Aware of Nye County’s close ties to our nation’s frontier past, and recognizing that few written sources on local history are available, especially after about 1920, the Nye County Commissioners initiated the Nye County Town History Project (NCTHP) in 1987. The NCTHP represents an effort to systematically collect and preserve information on the history of Nye County. The centerpiece of the NCTHP is a large set of interviews conducted with individuals who had knowledge of local history. Each interview was recorded, transcribed, and then edited lightly to preserve the language and speech patterns of those interviewed. All oral history interviews have been printed on acid-free paper and bound and archived in Nye County libraries, Special Collections in the Lied Library at the University of Nevada at Las Vegas, and at other archival sites located throughout Nevada. The interviews vary in length and detail, but together they form a never-before-available composite picture of each community’s life and development. The collection of interviews for each community can be compared to a bouquet: Each flower in the bouquet is unique—some are large, others are small—yet each adds to the total image. In sum, the interviews provide a composite view of community and county history, revealing the flow of life and events for a part of Nevada that has heretofore been largely neglected by historians.

Collection of the oral histories has been accompanied by the assembling of a set of photographs depicting each community’s history. These pictures have been obtained from participants in the oral history interviews and other present and past Nye County residents. In all, more than 700 photos have been collected and carefully identified. Complete sets of the photographs have been archived along with the oral histories.

On the basis of the oral histories as well as existing written sources, histories have been prepared for the major communities in Nye County. These histories have also been archived.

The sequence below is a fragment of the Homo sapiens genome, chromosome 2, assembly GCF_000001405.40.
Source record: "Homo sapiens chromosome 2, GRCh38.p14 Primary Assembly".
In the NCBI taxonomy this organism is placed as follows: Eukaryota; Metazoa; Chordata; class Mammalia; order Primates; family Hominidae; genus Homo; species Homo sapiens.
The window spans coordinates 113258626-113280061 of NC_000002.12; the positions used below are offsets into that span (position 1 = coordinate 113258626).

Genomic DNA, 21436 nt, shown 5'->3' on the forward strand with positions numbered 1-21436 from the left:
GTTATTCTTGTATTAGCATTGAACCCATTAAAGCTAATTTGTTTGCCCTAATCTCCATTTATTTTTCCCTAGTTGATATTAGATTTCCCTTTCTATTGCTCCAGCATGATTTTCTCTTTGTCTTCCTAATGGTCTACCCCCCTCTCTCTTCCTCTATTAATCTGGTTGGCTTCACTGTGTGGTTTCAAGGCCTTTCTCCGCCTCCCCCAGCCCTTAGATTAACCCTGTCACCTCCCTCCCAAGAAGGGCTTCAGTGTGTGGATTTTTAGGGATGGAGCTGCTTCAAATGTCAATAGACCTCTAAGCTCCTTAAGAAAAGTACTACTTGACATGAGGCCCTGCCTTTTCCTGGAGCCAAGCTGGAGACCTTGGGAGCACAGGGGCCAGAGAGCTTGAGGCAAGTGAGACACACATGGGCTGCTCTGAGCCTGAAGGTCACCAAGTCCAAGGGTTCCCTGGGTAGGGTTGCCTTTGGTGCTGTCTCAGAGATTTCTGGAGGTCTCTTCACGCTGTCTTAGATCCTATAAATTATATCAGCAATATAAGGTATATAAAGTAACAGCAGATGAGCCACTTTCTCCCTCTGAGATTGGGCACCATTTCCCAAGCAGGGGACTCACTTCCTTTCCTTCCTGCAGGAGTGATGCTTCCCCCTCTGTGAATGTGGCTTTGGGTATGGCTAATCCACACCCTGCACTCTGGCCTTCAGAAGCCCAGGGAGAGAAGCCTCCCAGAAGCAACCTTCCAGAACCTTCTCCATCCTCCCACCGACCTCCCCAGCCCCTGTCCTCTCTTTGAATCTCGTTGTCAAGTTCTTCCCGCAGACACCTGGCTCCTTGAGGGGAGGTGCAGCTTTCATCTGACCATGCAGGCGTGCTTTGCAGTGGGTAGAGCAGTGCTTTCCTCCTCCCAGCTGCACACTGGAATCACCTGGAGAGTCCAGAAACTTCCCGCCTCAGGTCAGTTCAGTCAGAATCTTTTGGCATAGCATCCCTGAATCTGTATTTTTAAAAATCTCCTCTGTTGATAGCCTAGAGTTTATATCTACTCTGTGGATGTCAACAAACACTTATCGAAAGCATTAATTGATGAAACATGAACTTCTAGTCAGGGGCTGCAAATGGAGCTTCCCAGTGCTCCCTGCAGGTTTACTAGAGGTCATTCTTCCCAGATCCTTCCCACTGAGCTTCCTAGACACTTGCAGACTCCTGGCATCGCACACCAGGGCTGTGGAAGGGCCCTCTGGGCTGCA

The town history project is one component of a Nye County program to determine the socioeconomic impact of a federal proposal to build and operate a nuclear waste repository in southcentral Nye County. The repository, which would be located inside a mountain (Yucca Mountain), would be the nation’s first, and possibly only, permanent disposal site for high-level radioactive waste. The Nye County Board of County Commissioners initiated the NCTHP in 1987 in order to collect information on the origin, history, traditions and quality of life of Nye County communities that may be impacted by the repository. If the repository is constructed, it will remain a source of interest for a long time and future generations will likely want to know more about the people who once resided at the site. And in the event that government policy changes and a high-level nuclear waste repository is not constructed in Nye County, material compiled by the NCTHP will remain for the use and enjoyment of all.

—RDM

2010





This is Robert McCracken talking to Lalovi Miller at her home in Moapa and on a tour of the area. The first part of the interview and the tour took place on November 28, 2009; the interview was continued on December 2, 2009.





CHAPTER ONE




RM: Lalovi, what is your name as it reads on your birth certificate?



LM: It’s Lalovi Sonya Lee.



RM: And when and where were you born?



LM: I was born in Overton, Nevada, October 14, 1939, in the home of a returned Mormon missionary. That’s how I got my name—it is Samoan. He was bringing it home for his first granddaughter but since I was born in his home, they gave it to me.



RM: Was your mother working there?



LM: No, my mother came home because my dad was working for the CCC. They were up in Kanosh, Utah, so she came home to have me. The little clinic in Overton was full so I ended up in the midwife’s son-in-law’s home and that’s where I was born and that’s how I came to have my name. The midwife’s name was Gertrude Anderson. She put me and my mom in that home. When I was about three months old, my mom went back up into Utah to be with my dad in Kanosh.



RM: Where is Kanosh?



LM: Kanosh is north of Cedar City. There’s a little reservation there.



RM: Is it Paiute?



LM: Yes, one of the bands.



RM: What was your mother’s name and when and where was she born?



LM: My mother was born here in Moapa, probably with a midwife. She was born September 9, 1909, she said. Her name was Verma Chappo. She married my dad in the Episcopal church on the reservation, St. Matthews, which no longer exists.



RM: Right here in this community?



LM: Yes. You can see the environmental building, the little tiny one down there. At that time there was a bigger mound and it was built there. Father Rassen from Las Vegas used to come out and hold services.